Tuesday, April 7, 2009

It's a Family Affair

Slacker blogger here, full of apologies. I have lots of stories to tell, just not enough time to tell them. I don’t mean this as an excuse or a tease, but perhaps a warning. We are headed to Greece for spring break in a couple of days and I don’t know if I will be able to post again until I return as I am angling for a lo-tech vacation.

Last night, I visited the home of my friend Nagy in Imbaba, a neighborhood on the outskirts of the city, about an hour from downtown. Nagy is the older brother of Nady, who I posted about a couple of weeks ago. I also met Nagy in 1996 during my first visit to Egypt. One of my fondest memories of that time is a river taxi trip he and I took to Qanater, a park north of Cairo. I remember that Nile boat ride though because it turned into an Amr Diab dance party.

Whereas Nady has been doing pretty well by working in the UAE, his brother has had a much harder go of things. He has a college degree in law, which, though it does not have the same status as in the US, is quite respectable and qualifies one for an office job. He has had a lot of trouble finding work in his field, so he has been employed in a clothing factory in Shubra, a neighborhood north of downtown. It has its benefits because he likes fashion. A few years ago, he had an opportunity to travel to Italy to work but he wasn’t able to do so. He already had a wife and son, and responsibility kept him at home. As a result, his life is much different from his brother’s. Nady was able to save money and buy a flat that will completely transform his quality of life. Plus there are all sorts of harder-to-quantify benefits that come with living abroad—a certain worldliness, facility with English (a commodity), and perspective. Now Nady is trying to save more money to buy (essentially build, since the building, like many here, is incomplete) a second flat in his building where his brother can live with his family. Nagy is helping out though I can’t figure out how much—I suspect both brothers are overstating their contributions.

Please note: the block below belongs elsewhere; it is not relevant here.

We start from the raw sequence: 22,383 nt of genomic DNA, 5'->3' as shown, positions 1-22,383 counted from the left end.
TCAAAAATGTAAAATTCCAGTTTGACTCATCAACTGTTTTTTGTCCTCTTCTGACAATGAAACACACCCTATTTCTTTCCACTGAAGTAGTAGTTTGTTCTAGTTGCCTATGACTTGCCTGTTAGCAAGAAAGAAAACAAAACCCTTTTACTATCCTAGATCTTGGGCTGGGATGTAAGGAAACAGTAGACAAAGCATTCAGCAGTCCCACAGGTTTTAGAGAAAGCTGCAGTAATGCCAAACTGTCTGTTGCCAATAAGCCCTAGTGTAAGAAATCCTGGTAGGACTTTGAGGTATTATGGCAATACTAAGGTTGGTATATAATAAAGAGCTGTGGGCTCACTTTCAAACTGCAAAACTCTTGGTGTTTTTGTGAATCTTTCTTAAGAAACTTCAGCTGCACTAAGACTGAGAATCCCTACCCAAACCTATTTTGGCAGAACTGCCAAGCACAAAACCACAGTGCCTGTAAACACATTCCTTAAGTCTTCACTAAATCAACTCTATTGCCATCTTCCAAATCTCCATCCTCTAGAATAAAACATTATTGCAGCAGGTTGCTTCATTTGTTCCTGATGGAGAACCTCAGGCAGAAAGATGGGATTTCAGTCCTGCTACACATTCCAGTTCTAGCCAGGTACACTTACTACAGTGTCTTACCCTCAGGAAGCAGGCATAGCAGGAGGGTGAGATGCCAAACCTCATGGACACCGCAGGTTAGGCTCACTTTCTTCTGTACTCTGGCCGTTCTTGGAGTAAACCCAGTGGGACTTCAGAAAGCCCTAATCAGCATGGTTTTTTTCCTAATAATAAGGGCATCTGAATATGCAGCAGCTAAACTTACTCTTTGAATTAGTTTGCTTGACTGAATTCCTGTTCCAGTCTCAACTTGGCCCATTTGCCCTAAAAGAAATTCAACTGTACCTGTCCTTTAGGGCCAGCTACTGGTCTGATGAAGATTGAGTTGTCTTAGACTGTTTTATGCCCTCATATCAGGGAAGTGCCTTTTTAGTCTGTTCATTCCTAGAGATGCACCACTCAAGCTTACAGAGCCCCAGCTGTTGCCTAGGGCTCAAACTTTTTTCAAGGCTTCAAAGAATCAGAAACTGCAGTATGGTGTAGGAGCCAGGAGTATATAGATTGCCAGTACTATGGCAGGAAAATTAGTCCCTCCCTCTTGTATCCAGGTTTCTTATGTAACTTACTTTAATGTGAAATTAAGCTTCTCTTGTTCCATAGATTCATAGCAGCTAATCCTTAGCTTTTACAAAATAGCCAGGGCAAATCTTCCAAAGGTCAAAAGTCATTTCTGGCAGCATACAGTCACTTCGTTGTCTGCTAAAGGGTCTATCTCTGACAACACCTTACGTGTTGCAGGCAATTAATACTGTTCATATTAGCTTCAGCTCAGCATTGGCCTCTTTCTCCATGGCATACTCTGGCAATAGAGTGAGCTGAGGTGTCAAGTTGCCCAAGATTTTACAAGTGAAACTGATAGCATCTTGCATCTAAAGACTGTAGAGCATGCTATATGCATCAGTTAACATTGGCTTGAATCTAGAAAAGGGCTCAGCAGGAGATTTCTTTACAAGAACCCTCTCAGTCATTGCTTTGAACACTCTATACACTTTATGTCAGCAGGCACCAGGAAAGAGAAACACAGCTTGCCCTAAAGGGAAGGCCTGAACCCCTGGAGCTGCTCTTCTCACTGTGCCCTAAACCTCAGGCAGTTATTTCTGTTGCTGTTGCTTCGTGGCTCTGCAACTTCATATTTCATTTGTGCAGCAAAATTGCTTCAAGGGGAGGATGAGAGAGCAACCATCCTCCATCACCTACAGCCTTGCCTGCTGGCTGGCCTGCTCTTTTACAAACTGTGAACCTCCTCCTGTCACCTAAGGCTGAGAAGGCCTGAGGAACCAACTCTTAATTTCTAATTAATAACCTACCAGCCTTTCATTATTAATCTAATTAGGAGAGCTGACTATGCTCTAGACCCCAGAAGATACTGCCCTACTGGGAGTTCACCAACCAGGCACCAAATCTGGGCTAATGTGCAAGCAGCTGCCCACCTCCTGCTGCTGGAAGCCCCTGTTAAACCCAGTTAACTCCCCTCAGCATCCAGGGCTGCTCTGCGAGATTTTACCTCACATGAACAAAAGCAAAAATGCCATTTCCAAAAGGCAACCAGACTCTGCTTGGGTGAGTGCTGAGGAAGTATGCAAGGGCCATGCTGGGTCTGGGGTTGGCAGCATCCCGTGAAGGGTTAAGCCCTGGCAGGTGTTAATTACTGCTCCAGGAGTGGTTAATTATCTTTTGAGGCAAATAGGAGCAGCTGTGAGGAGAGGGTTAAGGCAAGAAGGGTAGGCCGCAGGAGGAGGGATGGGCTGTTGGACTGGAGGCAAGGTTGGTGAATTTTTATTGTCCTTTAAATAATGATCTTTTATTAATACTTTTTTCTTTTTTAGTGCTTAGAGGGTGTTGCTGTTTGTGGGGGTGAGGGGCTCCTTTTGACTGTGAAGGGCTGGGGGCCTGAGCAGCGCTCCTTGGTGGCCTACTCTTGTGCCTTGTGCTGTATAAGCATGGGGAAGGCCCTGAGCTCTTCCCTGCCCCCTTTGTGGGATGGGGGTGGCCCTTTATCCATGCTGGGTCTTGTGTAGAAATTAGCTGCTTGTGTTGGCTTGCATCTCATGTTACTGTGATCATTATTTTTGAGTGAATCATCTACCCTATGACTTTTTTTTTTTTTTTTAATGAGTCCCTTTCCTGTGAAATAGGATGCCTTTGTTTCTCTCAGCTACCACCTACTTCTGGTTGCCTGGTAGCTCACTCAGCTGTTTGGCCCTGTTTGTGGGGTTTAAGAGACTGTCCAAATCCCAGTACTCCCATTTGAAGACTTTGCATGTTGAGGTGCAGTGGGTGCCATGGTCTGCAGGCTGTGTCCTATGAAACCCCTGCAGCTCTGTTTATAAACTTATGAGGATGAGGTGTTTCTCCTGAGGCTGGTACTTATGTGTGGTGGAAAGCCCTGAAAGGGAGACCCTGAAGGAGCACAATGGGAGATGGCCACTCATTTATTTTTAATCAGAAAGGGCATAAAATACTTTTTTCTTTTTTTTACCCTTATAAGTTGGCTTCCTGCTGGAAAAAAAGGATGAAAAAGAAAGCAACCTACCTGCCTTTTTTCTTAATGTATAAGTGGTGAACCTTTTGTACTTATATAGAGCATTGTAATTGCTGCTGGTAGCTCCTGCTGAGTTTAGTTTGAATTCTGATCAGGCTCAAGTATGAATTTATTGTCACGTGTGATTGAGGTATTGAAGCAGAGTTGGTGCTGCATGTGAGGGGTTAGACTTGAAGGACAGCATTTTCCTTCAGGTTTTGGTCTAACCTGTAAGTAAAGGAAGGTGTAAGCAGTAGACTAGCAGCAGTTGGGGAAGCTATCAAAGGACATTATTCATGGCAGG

These kinds of situations are not uncommon. One member of a family has the opportunity to travel abroad and earn the money that comes with it, thereby accepting a role as provider for their family. He pays his sister’s college tuition and helps his brother with a flat. The family is tight but the constant refrain I heard from Nady and their mother was the Nagy is not doing well. As I got to spend some time with him, it was clear that he is having a tough time—life for the vast majority of Egyptians is really hard. He talks about money a lot. But he does see himself as a contributor to the family, which in the end is a collaborative undertaking. For example, when their father passed a way a couple of years ago, it fell on Nagy to handle most of the responsibilities while his brother was away (something Nady himself regrets).

It was really nice to spend time with Nagy after so many years. It was awesome to be in his home, and to meet his wife Mazrit and children Meena and Sara (aka Lala). When we get back from Greece, we will have them over to our flat for dinner. For now I will leave you with these photos.

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